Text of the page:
A conservatory adds both light and additional space to your home, but constructing one is not really a job for an amateur DIY’er. A conservatory is in essence an extension and, like any other extension, you will need to seek planning permission. Ideally, to make the best use of the space, a conservatory should face the direction that enjoys the best possible light. Construction can sometimes be complicated – depending on the design you have selected – what type of foundations you will require and what types of services (power, light, water and drainage) you choose to have inside the conservatory. A good, reputable conservatory construction company will be able to advise you and should be able to deal with planning applications as well. Always ask for the contact details of at least three previous clients – don’t rely on the salesman’s pitch or on glossy brochures.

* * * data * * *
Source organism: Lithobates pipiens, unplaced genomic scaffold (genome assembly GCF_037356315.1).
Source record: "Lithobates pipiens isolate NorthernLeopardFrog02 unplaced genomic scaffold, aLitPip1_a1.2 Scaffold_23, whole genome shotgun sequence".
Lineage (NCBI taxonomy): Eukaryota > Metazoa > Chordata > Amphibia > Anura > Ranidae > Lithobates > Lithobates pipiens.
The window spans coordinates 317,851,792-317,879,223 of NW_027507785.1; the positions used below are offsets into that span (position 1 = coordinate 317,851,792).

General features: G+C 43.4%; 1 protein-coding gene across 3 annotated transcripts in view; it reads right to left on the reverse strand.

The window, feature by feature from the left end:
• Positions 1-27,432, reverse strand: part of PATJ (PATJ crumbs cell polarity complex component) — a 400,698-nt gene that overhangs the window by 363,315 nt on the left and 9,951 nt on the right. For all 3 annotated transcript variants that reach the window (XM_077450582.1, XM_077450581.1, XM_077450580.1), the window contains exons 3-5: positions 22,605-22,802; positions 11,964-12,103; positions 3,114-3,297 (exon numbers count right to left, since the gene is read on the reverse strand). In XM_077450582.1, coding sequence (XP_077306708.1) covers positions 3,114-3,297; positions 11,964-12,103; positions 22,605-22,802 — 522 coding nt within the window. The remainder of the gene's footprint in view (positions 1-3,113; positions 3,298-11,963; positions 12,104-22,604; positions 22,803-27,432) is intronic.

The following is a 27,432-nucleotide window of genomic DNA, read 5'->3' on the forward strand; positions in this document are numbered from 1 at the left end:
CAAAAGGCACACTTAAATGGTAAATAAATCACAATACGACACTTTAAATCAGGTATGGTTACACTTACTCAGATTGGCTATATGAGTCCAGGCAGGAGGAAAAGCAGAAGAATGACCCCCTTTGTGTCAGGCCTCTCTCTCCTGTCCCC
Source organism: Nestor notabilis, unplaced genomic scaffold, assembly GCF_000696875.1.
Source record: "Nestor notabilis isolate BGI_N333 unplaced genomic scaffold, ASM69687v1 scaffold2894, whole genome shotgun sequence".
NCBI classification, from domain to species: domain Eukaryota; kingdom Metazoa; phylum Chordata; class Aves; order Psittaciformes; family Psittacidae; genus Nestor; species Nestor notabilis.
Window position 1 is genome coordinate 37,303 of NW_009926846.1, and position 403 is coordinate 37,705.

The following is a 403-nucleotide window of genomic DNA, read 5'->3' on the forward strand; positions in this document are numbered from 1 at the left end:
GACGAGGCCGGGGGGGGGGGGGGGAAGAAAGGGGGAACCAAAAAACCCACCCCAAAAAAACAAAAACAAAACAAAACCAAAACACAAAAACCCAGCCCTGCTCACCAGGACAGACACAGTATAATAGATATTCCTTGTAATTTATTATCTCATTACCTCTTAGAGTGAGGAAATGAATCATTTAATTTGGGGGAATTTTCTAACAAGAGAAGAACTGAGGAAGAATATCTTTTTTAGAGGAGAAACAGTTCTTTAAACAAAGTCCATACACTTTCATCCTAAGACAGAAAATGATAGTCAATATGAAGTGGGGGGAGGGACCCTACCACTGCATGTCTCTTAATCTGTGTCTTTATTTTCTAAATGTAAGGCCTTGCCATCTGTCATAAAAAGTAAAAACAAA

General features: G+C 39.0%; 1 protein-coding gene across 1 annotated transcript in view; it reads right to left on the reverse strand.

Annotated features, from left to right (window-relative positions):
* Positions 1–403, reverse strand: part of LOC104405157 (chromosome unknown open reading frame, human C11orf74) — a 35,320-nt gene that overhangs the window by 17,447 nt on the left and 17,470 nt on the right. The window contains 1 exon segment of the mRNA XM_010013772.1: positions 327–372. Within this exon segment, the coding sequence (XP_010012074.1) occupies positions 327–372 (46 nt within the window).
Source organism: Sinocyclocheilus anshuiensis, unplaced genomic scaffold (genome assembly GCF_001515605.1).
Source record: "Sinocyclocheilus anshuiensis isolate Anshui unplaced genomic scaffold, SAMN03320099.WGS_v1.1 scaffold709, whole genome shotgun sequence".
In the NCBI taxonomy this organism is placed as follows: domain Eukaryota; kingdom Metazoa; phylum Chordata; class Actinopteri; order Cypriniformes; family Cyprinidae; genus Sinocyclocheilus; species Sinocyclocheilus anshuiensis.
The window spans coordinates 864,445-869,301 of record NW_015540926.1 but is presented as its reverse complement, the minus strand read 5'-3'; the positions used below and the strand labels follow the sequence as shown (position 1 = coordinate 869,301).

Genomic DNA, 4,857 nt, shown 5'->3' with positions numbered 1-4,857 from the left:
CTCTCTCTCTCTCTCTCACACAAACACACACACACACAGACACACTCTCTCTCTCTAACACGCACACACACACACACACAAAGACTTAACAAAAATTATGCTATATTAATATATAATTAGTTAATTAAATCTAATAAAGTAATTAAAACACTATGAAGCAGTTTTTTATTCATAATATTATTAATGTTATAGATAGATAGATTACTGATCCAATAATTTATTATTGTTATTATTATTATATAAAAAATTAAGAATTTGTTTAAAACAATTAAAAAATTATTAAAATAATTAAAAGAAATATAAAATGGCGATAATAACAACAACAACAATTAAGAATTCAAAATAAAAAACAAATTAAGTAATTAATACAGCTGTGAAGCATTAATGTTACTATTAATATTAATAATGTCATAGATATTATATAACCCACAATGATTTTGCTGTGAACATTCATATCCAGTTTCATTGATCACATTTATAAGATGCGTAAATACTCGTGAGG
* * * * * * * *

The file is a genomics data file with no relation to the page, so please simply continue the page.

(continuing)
Find out if the company actually delivers its promises. If you have neighbours with a conservatory you like, get details from them. Get written quotes and check them carefully to see exactly what’s included. Look at your budget – size and materials such as PVC or double glazing will affect the costs – and then add on extra for a contingency fund to cover decoration. Don’t forget the floor covering for this new space and any shades or blinds to reduce the glare of the sun. A well-constructed and designed conservatory will be a joy and add significantly to the enjoyment and value of your home. A poorly constructed, leaky and sunless conservatory will not.